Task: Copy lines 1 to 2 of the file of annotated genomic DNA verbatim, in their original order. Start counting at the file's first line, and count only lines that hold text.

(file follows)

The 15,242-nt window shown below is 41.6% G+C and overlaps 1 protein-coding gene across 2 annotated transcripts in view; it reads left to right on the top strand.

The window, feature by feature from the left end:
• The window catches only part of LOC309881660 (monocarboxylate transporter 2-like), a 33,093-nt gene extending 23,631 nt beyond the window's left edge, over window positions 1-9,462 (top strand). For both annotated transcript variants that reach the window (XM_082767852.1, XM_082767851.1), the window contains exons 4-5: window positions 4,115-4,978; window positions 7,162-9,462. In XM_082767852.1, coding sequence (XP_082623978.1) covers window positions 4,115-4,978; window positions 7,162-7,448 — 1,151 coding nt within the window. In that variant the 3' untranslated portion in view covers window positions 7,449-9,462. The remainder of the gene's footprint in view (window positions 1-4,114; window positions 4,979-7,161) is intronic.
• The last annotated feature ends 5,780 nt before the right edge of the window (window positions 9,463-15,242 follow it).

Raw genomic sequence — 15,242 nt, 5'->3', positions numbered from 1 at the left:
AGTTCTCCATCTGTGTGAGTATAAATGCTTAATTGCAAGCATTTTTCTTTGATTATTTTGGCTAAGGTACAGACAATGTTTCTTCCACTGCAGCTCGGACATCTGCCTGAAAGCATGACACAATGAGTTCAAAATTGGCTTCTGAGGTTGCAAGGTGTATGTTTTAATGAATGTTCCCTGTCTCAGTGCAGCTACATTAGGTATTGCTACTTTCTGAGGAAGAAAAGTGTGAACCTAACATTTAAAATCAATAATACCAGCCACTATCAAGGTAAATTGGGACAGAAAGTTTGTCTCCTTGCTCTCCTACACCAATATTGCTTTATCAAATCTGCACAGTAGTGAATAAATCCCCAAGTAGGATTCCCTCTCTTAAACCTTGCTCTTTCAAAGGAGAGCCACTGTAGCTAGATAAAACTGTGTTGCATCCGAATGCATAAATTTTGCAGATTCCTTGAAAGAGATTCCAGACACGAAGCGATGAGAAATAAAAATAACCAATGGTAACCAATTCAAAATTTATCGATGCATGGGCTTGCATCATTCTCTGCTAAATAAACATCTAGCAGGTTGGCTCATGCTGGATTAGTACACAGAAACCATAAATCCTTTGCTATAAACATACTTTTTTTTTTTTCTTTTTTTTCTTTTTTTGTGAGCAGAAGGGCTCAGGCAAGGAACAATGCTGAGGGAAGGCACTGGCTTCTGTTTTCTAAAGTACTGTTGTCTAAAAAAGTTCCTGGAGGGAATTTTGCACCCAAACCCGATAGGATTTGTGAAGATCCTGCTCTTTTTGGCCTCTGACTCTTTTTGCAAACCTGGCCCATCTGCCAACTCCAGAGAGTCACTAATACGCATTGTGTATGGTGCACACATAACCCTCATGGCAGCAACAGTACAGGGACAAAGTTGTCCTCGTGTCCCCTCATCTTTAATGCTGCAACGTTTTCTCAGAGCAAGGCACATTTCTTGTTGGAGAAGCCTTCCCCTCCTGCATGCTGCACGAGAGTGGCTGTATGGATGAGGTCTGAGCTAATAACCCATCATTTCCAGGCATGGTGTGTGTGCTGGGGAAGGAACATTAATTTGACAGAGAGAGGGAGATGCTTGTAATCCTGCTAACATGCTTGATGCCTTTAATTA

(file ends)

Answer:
The 15,242-nt window shown below is 41.6% G+C and overlaps 1 protein-coding gene across 2 annotated transcripts in view; it reads left to right on the top strand.

The window, feature by feature from the left end: